Yesterday, our news director Mandy Matney published an in-depth story on efforts by state representative Justin Bamberg to improve internet access (and speed) in rural regions of South Carolina. Bamberg’s bill (H. 4993) doesn’t require the state to subsidize this effort, it simply allows “local governments to create their own internet service provider” if they wish.
However, a separate bill filed last year (H. 3780) would allow rural internet providers (like those envisioned in Bamberg’s legislation) to apply for state grants.
In her report, Matney detailed how Bamberg is hoping his legislation will help local governments “break the chains of large internet service providers.”
Not surprisingly, those big providers are not happy with this debate.
Wait … the cooperatives? What do they have to do with this debate?
Aren’t they too busy raising power rates on poor rural residents in their role as glorified middle men?
“The co-ops have been exploring running broadband as a new source of revenue,” the lobbyist explained.
Specifically, we are told the cooperatives have been preparing “some secretive bill … that would make cooperatives the new providers of fiber for rural areas.”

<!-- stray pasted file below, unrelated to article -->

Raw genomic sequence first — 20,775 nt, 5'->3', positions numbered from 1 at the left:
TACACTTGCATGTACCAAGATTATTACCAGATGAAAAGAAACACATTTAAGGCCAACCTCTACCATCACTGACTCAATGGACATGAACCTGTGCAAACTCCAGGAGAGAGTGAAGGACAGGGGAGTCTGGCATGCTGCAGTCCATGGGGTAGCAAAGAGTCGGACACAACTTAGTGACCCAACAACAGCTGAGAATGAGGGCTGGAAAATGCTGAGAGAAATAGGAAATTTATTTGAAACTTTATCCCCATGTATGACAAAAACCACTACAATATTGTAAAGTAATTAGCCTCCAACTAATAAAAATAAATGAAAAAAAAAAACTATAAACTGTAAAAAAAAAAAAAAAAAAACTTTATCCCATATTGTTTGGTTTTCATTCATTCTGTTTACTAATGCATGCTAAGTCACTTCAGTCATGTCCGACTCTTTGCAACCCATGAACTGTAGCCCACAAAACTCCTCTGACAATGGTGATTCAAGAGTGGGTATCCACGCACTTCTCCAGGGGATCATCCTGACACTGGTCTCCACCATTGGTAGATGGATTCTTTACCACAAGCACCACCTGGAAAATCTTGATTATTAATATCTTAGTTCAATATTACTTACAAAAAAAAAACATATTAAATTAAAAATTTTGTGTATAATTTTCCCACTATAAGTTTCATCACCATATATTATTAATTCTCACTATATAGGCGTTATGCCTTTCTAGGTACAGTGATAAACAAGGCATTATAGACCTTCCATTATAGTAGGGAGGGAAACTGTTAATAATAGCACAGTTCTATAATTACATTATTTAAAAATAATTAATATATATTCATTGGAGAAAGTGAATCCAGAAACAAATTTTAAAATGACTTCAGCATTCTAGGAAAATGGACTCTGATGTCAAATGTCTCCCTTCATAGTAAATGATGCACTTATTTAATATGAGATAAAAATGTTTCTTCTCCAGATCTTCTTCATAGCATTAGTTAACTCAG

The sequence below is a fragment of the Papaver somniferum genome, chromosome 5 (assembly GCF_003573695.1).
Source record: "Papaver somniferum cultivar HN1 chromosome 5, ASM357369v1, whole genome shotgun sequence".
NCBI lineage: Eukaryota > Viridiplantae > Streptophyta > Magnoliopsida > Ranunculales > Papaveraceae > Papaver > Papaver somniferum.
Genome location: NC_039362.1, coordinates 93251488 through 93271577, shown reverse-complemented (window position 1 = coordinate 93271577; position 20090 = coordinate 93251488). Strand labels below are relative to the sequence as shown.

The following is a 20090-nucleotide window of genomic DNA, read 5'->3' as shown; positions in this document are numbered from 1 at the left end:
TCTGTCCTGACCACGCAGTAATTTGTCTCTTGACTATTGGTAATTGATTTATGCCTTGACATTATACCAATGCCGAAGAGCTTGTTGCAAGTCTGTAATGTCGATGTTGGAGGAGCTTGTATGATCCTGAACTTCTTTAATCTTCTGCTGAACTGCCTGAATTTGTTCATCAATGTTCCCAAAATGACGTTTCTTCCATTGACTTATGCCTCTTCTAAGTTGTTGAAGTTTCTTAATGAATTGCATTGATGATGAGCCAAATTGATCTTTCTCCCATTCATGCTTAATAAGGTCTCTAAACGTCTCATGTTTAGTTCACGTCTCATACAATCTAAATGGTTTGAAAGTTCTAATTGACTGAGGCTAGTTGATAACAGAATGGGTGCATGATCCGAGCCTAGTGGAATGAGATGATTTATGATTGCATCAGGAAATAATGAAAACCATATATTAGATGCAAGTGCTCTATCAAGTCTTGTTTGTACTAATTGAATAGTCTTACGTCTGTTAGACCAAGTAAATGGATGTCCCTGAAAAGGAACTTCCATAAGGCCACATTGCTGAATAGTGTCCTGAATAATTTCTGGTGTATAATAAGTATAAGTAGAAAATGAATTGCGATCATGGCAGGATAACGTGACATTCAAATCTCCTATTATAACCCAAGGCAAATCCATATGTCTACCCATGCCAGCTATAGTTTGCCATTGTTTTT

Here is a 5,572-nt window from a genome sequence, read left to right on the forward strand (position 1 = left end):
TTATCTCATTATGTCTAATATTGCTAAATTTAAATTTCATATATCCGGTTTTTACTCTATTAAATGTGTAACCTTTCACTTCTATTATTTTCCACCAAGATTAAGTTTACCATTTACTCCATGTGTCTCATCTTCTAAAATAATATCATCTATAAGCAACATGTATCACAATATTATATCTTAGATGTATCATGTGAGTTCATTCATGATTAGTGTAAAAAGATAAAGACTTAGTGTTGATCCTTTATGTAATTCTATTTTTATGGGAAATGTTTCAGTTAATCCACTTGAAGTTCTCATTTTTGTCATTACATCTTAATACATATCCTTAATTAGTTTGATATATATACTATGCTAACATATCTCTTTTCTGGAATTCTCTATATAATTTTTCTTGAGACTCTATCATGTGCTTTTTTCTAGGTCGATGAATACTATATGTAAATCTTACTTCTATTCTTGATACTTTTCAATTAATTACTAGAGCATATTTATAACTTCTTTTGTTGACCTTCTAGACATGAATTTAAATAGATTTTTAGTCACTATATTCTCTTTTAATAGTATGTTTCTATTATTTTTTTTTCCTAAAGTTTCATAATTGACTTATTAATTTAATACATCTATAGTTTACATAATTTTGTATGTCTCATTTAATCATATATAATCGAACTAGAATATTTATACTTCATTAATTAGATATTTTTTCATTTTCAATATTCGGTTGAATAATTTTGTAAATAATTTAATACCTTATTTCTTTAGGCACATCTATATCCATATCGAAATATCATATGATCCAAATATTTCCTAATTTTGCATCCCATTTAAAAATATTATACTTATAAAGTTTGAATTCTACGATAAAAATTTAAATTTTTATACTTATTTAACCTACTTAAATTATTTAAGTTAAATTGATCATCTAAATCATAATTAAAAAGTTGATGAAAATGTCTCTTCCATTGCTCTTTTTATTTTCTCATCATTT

That rumored legislation is reportedly being authored by Mike Couick, the cooperatives’ scandal-scarred state government insider, and would “be completely sideways to (Bamberg)’s bill.”
Cooperatives are “anxiously awaiting” the filing of this legislation, we are told. Same with the corporate providers, although they are expected to vehemently oppose it.
Corporate resistance to Bamberg’s proposal is expected to be similarly strong.
“AT&T, Charter and Comcast don’t want anyone in the game,” the lobbyist added. “If you erode their monopoly – even when they have no obligation to provide service – the snowball effect can be dramatic.”
Our editorial view on all of this? Not surprisingly, we do not like the idea of government subsidizing any facet of this process. While we would love to see 5G networks blanketing South Carolina, such an outcome is not a core function of government.
Beneficial? Yes. Necessary? Probably.
But still … not government’s job.
Having said that, we also do not like the idea of government granting monopoly status to large corporations or (worse) quasi-government entities who are only going to drive up prices on poor residents (which is exactly what the cooperatives have done with respect to energy prices).
Do we really want the same people who are jacking rural residents’ power bills to obscene levels to have control over internet bills, too?
Rural residents simply cannot afford that …
Clearly this debate is just getting ramped up at the S.C. State House, with Bamberg’s bill and the looming cooperative-backed legislation bound to garner significant attention from lawmakers and the well-connected special interests seeking to guide public policy on this front.
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